The Carbon Trust launches a new tool today in an attempt to help more staff across the UK become greener in the way they work.
If the new Empower tool is a success it could potentially save the UK economy £500 million a year by making workplaces more energy and waste efficient.
Companies who want their employees to make use of this new initiative will be able to download the tool free of charge.
The idea behind it is to educate staff into the best practices for saving energy and the small and big changes they can make in order to cut the amount of energy they waste.
Part of the programme involves a virtual tour of a typical office space, giving examples of where energy use can be reduced, as well as thinking about the environmental implications of things such as unnecessary corporate travel.
Video conferencing is a great way to cut down on such travel, as the benefits of a face-to-face meeting can be achieved through recent advances in technology without having to spend, time, money and fuel in travelling across London or the country.
Managers and employees can also use an app on the new tool in order to set and monitor personal goals to help them reduce energy usage.
If you take shared offices as an example, then the Carbon Trust has calculated that a ten storey office with 30,000 square metres of office space and 2,500 members of staff could cut their carbon emissions by 500 tonnes of carbon dioxide a year.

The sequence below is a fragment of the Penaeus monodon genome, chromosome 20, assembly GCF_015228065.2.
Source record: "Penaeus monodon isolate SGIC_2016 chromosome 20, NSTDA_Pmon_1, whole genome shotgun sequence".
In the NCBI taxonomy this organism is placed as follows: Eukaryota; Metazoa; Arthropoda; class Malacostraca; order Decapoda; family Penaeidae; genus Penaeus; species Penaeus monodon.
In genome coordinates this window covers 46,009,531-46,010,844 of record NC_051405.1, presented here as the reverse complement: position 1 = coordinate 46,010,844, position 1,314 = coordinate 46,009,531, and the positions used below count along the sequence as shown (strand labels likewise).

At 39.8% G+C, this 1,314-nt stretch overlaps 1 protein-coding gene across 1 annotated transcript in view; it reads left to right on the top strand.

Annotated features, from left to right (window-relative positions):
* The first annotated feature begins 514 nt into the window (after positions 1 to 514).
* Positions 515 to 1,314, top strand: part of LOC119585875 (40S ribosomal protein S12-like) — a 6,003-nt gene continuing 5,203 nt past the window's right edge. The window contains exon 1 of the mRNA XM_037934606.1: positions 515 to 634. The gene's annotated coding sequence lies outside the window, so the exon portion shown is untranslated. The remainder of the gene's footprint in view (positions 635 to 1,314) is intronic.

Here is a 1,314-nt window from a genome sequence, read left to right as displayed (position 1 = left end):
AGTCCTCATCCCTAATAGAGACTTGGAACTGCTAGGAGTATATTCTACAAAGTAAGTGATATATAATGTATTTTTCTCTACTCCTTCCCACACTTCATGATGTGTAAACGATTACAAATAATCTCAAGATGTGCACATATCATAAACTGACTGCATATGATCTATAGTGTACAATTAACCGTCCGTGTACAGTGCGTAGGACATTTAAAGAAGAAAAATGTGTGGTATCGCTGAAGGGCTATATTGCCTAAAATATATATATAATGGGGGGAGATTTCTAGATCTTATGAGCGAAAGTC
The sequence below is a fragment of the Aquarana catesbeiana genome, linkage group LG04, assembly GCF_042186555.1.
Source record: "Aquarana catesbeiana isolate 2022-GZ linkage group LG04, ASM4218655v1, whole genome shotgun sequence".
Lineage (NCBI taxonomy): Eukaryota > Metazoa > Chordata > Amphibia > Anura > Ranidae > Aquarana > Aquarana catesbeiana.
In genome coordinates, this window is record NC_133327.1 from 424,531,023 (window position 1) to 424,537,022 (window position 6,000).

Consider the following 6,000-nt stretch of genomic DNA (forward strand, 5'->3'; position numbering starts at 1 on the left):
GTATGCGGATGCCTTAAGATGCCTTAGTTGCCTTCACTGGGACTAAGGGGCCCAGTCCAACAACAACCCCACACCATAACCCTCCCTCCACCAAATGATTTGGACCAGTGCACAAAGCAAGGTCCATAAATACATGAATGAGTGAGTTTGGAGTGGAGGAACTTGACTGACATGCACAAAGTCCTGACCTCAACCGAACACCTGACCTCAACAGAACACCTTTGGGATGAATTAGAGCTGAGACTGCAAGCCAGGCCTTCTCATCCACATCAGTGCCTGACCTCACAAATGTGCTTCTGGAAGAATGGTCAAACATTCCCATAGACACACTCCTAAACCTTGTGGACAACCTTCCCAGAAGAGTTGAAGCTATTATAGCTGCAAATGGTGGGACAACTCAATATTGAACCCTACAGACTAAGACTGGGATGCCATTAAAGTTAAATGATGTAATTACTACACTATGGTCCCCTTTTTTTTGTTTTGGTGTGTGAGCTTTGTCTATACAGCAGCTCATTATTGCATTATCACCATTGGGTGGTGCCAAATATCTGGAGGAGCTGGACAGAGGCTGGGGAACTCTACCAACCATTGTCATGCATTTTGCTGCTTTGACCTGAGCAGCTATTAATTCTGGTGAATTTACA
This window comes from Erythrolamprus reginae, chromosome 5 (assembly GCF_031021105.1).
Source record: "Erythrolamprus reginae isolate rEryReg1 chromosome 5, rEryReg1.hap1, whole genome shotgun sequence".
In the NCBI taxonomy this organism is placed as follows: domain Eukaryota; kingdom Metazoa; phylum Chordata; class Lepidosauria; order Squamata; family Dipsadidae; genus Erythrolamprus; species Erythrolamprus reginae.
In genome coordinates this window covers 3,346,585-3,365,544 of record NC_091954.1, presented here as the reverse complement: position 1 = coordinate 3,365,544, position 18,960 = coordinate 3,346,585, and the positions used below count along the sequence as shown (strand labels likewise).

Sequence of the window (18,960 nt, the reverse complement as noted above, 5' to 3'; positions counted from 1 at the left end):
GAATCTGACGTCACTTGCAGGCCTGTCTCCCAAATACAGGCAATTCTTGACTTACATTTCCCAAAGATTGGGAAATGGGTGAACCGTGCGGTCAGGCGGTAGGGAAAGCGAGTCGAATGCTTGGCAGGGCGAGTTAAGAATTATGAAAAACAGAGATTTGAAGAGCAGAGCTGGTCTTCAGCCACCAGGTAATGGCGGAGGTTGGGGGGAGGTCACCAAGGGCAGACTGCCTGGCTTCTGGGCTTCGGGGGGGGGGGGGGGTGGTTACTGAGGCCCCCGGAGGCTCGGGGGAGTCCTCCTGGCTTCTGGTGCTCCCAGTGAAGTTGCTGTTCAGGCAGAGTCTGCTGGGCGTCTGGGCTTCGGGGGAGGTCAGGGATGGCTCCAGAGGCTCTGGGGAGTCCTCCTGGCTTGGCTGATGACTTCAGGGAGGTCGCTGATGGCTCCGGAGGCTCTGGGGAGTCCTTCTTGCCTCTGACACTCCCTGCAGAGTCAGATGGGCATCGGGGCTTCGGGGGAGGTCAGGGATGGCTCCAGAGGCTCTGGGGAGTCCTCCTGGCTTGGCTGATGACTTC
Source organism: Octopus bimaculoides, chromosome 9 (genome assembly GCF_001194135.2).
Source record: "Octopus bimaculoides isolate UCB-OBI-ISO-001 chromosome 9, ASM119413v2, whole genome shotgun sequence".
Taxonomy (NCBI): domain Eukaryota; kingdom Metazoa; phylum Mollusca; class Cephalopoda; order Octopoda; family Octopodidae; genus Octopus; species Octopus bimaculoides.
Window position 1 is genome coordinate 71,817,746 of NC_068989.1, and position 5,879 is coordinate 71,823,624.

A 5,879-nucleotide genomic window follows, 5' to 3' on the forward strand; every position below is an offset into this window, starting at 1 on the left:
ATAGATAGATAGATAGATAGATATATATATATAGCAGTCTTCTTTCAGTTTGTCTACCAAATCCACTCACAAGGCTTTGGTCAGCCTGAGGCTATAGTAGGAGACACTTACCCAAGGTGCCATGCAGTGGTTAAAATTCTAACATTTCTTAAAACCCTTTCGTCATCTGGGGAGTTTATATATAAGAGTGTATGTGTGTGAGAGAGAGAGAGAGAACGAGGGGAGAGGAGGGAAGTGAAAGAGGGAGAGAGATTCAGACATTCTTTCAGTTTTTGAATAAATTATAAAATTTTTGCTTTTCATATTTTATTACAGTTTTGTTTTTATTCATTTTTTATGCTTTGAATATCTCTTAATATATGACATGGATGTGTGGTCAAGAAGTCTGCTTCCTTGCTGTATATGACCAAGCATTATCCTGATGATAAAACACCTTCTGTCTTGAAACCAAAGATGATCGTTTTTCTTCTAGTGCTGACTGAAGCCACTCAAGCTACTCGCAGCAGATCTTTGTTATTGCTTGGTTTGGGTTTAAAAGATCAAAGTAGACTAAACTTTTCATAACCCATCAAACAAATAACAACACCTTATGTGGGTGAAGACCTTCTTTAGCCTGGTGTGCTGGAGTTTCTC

What this equates to is a saving of £150,000, which shared between all of the businesses occupying the office space is still a significant amount and not to be sniffed at during such difficult economic times for companies.
The Carbon Trust works to try and make the economy as low carbon as possible and is a not-for-profit company without political leanings.
Richard Rugg, director of Carbon Trust Programmes, said: “Part of the problem employers face is making actions practical, fun and sustained. By creating a virtual tour entirely from an employee’s viewpoint, every aspect of Empower has been designed with the end-user in mind.”